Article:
20-21 November 2014
National Centre for Synchrotron Science
Australia/Melbourne timezone
Save the date: User Meeting 2015 - 26-27 November

Stimuli Responsive Phospholipid-based Nanomaterials for On-demand Drug Delivery

21 Nov 2014, 09:20
Oliphant Auditorium ()

Oliphant Auditorium


Ms Joanne Du (Monash Institute of Pharmaceutical Sciences)


Age-related macular degeneration (AMD) is the leading cause of blindness in the elderly, affecting over thirty million people worldwide. The current treatment of wet AMD requires frequent intravitreal injections which are highly invasive and expensive. Therefore, a less invasive and long-lasting treatment is required. One option for achieving such an outcome is using self-assembled lipid-based liquid crystalline (LC) systems, which can encapsulate compounds with varying physicochemical properties and allow delivery of drug to the target site [1]. Drug release from lipid based LC matrices is highly dependent on the nanostructure[2] and has been manipulated to release drug ‘on demand’ in response to a stimulus, in this case, near-infrared (NIR) light [3]. Such system has potential use in reducing the frequency of injections for short acting or rapidly cleared drugs. Furthermore, the LC nanoparticles can be coated with polyethylene glycol (PEG) for alternative route of administration using the enhanced permeability and retention effect. PEGylation of nanoparticles would prevent non-specific removal from the circulatory system, passively targeting tumour tissues and sites of inflammation, where drug release can then be activated. Thereby, increasing its efficacy as well as reducing the potential for adverse effects. This project is about understanding the phase behaviour of phospholipid systems upon incorporation of PEG-lipids and light-sensitive gold nanoparticles using small angle X-ray scattering to design a stealth and stimuli-responsive LC system suitable for on-demand drug delivery to improve current treatment of AMD.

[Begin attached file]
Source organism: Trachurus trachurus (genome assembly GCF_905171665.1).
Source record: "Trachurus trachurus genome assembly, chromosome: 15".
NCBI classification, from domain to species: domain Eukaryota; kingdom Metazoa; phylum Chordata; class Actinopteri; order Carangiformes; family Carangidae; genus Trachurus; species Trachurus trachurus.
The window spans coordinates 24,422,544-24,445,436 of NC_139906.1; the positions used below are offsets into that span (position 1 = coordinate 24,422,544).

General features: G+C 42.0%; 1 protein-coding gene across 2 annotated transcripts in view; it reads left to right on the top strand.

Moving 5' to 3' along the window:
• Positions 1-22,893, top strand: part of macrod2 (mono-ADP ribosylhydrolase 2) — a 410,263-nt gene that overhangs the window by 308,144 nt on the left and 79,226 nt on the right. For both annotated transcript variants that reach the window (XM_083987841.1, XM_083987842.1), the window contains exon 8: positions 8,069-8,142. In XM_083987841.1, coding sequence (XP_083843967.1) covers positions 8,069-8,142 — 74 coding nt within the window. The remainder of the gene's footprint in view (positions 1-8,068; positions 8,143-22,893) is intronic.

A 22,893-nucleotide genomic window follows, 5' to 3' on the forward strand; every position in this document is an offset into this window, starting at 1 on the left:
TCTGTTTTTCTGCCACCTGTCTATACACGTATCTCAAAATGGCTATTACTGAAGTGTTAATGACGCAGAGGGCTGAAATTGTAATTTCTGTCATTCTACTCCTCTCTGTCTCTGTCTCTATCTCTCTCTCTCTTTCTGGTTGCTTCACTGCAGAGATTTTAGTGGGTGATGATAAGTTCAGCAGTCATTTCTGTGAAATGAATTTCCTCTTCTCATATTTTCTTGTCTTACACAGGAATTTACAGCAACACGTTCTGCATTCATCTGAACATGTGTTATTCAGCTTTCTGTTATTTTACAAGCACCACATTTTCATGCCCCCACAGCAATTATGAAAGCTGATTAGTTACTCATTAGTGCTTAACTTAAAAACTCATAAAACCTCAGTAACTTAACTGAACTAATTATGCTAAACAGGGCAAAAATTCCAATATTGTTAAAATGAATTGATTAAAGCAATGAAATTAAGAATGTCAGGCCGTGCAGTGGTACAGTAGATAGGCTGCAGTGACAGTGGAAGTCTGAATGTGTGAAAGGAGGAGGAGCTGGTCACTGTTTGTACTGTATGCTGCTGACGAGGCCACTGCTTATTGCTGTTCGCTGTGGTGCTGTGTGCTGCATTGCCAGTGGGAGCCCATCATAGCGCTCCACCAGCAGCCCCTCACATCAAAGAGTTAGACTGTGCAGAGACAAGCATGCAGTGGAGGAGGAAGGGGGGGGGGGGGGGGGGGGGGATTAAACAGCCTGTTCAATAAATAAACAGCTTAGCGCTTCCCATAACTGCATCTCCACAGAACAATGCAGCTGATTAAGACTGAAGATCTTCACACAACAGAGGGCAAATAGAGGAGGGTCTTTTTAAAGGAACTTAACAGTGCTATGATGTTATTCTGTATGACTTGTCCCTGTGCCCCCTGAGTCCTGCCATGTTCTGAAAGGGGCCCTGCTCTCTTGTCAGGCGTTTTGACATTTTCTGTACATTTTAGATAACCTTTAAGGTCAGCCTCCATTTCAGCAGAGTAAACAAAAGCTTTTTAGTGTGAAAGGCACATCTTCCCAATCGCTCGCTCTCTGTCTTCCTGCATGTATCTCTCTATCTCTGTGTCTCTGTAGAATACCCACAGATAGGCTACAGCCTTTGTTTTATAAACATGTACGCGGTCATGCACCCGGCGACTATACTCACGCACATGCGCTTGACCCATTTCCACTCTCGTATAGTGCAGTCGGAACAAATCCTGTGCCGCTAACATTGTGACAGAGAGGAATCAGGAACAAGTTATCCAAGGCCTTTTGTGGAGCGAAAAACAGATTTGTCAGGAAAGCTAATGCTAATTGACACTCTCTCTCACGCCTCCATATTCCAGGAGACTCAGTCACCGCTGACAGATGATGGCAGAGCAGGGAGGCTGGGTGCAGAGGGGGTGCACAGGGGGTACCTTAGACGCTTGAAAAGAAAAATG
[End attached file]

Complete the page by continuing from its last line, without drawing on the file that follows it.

Primary author

Ms Joanne Du (Monash Institute of Pharmaceutical Sciences)


Prof. Ben Boyd (Monash Institute of Pharmaceutical Sciences) Suzanne Caliph (Monash Institute of Pharmaceutical Sciences)

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